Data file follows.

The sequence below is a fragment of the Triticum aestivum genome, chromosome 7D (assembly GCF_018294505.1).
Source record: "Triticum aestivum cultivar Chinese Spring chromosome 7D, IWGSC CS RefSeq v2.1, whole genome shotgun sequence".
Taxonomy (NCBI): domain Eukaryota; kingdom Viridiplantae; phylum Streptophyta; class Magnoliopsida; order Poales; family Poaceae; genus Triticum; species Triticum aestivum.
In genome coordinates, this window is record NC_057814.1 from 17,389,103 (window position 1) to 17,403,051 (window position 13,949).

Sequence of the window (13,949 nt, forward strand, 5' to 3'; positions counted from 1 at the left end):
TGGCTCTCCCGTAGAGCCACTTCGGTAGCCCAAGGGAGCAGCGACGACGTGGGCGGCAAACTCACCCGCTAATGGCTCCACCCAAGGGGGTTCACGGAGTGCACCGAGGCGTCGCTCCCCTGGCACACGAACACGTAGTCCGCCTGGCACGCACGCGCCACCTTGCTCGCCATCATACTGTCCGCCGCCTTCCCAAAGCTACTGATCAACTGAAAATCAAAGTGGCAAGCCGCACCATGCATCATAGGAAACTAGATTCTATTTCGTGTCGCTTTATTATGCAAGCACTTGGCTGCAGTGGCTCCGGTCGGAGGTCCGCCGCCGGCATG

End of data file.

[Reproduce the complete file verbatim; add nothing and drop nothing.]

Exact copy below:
The sequence below is a fragment of the Triticum aestivum genome, chromosome 7D (assembly GCF_018294505.1).
Source record: "Triticum aestivum cultivar Chinese Spring chromosome 7D, IWGSC CS RefSeq v2.1, whole genome shotgun sequence".
Taxonomy (NCBI): domain Eukaryota; kingdom Viridiplantae; phylum Streptophyta; class Magnoliopsida; order Poales; family Poaceae; genus Triticum; species Triticum aestivum.
In genome coordinates, this window is record NC_057814.1 from 17,389,103 (window position 1) to 17,403,051 (window position 13,949).

Sequence of the window (13,949 nt, forward strand, 5' to 3'; positions counted from 1 at the left end):
TGGCTCTCCCGTAGAGCCACTTCGGTAGCCCAAGGGAGCAGCGACGACGTGGGCGGCAAACTCACCCGCTAATGGCTCCACCCAAGGGGGTTCACGGAGTGCACCGAGGCGTCGCTCCCCTGGCACACGAACACGTAGTCCGCCTGGCACGCACGCGCCACCTTGCTCGCCATCATACTGTCCGCCGCCTTCCCAAAGCTACTGATCAACTGAAAATCAAAGTGGCAAGCCGCACCATGCATCATAGGAAACTAGATTCTATTTCGTGTCGCTTTATTATGCAAGCACTTGGCTGCAGTGGCTCCGGTCGGAGGTCCGCCGCCGGCATG